Adding to her already-prestigious list of accolades and accomplishments, including being the co-captain of the 1976 women’s Olympic basketball team, in 2012, a year after she was diagnosed with Alzheimer’s, President Obama awarded Summitt the Presidential Medal of Freedom, the highest honor any civilian can receive in the U.S. So to say that Coach Summitt is a point of pride for Tennesseans is an understatement. She represents the best of what some of us come from, who we are, and who we can be. When asked what Pat Summitt means to her, my mother proudly explains that Summitt has been a lifelong inspiration. “We watched her change the game of basketball, change women’s collegiate athletics for all sports, create opportunities for young women, and change lives as a result.”
But with her unexpected diagnosis of Alzheimer’s came a tragedy for the UT women’s athletics program. On November 10, 2014, two and a half years after Summitt stepped down as head coach for health reasons, the University’s Athletic Director, Dave Hart, announced a decision to discontinue the Lady Vols brand for all women’s teams except basketball. The decision was allegedly made for financial reasons and went into effect in July 2015. Under his leadership, both the men’s and the women’s athletics programs—excluding women’s basketball—fall under one University logo: the Power T. But with this shift comes the erasure of an iconic emblem of women’s athletic and academic excellence.
For anyone who knows UT sports, the first thing that comes to mind is UT football, partly because Knoxville is a community soaked in orange during football season, and partly because football reigns king in the Southeast. But UT’s second-most iconic claim to fame is the Lady Vols. How can the University afford to do away with one of its most unique programs—the kind that other universities only aspire to? Given how revered and respected Summitt is, it’s difficult to imagine that this rebranding decision would have taken place if she hadn’t been fighting her toughest fight yet, against Alzheimer’s. And perhaps most heartbreaking of all is how easy it is for the athletic board to justify their decision to erase a logo that changed the history of women’s athletics, an emblem representative of qualities difficult for so many to embody and achieve.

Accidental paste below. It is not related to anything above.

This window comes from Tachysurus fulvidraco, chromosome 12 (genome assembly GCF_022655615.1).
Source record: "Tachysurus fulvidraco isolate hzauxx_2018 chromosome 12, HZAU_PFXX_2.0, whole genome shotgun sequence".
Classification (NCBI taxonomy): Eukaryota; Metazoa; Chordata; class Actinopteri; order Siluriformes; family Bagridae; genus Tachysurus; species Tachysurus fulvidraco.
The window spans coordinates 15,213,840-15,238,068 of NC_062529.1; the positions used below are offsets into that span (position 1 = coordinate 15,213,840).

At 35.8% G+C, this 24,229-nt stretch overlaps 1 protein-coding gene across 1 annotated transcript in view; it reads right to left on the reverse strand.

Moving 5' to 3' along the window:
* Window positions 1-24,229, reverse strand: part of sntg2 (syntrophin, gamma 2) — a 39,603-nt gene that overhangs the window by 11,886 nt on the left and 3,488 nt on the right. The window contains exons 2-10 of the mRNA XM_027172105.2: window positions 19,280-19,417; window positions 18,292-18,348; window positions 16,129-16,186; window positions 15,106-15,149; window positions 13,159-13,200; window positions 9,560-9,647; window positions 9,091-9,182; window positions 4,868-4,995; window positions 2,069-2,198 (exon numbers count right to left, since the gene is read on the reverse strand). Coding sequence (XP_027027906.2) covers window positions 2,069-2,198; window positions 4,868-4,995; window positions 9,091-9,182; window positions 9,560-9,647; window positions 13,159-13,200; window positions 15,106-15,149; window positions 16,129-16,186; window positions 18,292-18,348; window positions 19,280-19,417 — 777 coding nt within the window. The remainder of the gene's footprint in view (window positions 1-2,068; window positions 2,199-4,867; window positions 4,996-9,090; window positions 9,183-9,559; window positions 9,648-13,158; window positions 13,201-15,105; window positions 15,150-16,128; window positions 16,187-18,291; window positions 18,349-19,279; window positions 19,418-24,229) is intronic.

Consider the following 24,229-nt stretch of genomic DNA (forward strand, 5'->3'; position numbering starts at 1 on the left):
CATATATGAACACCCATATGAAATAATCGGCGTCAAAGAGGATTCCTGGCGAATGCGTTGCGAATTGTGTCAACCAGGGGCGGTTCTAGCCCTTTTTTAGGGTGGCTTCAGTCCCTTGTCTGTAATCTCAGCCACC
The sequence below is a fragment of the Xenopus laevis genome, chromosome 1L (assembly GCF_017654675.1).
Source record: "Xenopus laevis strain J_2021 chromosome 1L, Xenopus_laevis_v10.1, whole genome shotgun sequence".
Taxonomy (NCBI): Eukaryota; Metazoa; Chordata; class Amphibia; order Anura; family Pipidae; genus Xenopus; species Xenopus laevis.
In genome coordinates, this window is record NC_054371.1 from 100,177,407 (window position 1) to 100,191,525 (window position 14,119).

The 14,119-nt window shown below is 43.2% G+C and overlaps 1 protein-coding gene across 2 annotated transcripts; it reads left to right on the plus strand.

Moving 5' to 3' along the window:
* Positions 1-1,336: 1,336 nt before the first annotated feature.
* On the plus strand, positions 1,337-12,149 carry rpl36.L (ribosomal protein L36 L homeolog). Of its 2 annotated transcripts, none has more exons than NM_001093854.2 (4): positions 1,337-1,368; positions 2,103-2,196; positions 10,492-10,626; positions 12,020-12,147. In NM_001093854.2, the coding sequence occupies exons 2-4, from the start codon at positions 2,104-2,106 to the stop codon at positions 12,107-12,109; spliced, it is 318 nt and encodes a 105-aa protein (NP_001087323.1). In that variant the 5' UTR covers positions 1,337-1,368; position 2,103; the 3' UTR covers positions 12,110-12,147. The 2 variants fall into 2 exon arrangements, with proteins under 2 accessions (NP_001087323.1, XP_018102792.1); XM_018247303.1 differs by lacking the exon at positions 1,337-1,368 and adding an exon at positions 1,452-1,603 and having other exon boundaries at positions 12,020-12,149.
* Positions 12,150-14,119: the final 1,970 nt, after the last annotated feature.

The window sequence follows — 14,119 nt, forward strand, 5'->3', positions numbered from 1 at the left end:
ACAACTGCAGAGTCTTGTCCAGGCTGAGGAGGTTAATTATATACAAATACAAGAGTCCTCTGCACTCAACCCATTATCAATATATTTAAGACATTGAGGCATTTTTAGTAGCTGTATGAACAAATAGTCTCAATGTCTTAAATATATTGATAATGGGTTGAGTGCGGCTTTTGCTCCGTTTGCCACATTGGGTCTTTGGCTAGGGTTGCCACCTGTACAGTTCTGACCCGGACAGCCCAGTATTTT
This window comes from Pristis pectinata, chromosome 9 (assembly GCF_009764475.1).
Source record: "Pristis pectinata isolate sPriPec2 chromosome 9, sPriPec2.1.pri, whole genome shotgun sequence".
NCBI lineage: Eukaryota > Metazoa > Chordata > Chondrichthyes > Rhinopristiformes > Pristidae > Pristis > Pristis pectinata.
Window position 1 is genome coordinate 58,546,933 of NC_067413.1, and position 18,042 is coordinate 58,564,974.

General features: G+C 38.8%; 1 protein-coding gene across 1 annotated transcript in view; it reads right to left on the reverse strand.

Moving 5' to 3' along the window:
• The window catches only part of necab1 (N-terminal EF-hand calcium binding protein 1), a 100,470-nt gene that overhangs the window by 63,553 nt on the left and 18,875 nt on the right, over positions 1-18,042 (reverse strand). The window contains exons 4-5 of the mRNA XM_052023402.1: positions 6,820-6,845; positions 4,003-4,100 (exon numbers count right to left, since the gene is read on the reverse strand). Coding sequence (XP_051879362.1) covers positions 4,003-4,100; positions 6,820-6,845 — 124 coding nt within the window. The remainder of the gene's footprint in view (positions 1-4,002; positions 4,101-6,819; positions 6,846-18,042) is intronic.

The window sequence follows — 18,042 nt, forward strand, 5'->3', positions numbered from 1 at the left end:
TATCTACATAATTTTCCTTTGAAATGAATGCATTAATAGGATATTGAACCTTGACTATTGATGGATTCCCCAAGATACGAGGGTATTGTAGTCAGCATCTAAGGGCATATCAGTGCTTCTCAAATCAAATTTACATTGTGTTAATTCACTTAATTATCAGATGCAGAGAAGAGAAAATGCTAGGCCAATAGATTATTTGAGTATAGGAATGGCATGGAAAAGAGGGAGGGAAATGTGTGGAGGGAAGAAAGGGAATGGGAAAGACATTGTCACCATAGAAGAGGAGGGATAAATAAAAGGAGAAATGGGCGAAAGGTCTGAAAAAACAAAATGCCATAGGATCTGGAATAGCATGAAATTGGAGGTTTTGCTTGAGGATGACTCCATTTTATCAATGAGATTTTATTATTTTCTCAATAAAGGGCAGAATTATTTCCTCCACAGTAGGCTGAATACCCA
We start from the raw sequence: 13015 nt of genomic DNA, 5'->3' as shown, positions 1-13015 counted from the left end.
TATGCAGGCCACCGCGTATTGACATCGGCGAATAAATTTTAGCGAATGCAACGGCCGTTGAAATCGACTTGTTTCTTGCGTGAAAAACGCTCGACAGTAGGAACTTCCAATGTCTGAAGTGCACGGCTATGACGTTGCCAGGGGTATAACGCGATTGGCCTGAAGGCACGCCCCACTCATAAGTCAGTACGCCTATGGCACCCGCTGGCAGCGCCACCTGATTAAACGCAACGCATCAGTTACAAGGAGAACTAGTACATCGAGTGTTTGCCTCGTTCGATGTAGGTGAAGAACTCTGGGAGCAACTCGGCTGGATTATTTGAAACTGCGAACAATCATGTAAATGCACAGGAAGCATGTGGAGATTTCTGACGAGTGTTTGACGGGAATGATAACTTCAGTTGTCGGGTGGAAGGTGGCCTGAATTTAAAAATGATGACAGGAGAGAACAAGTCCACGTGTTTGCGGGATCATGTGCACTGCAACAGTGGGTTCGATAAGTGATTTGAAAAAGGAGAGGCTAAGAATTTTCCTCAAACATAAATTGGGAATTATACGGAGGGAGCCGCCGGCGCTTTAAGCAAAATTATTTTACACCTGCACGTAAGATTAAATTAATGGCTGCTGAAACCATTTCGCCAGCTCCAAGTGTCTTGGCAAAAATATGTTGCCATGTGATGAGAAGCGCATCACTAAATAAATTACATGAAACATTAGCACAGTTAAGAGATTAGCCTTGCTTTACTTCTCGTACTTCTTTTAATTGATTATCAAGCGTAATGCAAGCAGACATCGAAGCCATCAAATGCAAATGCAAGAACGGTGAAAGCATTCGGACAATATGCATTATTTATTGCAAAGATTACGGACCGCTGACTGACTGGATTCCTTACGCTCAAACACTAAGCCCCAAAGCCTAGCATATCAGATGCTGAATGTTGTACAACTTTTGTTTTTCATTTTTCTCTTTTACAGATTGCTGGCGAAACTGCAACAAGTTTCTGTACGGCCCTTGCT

But what Coach Summitt did for women, both athletes and non-athletes, will not be undone. For those Lady Vols fans who understand the importance of what Coach Summitt built and the legacy she left behind, the rebranding decision is a provocation to fight ceaselessly for what is right. My own mother has been a driving force in a region-wide initiative to bring back the Lady Vols logo for all UT women’s athletics. “We want to honor Pat’s wishes. She gave us and taught us so much for so many decades, and this is something we want to do for her,” she explains. Along with several other fans and many supportive state legislators, she has collected over 33,000 petition signatures, protested at the Board of Trustees meeting when they would not put this issue on their agenda, organized social media campaigns, and orchestrated publicity events, most notably one in which the activists attended a Lady Vols basketball game and handed out bright orange T-shirts with “Save the Lady Vols!” emblazoned on the front. They won’t back down until the logo, representative of so much for women’s collegiate athletics nationwide, is realized again in all its glory. And in the process, they will continue to honor her legacy, which goes far beyond a logo or a trophy, and reflects a strength of spirit that can never be shut down.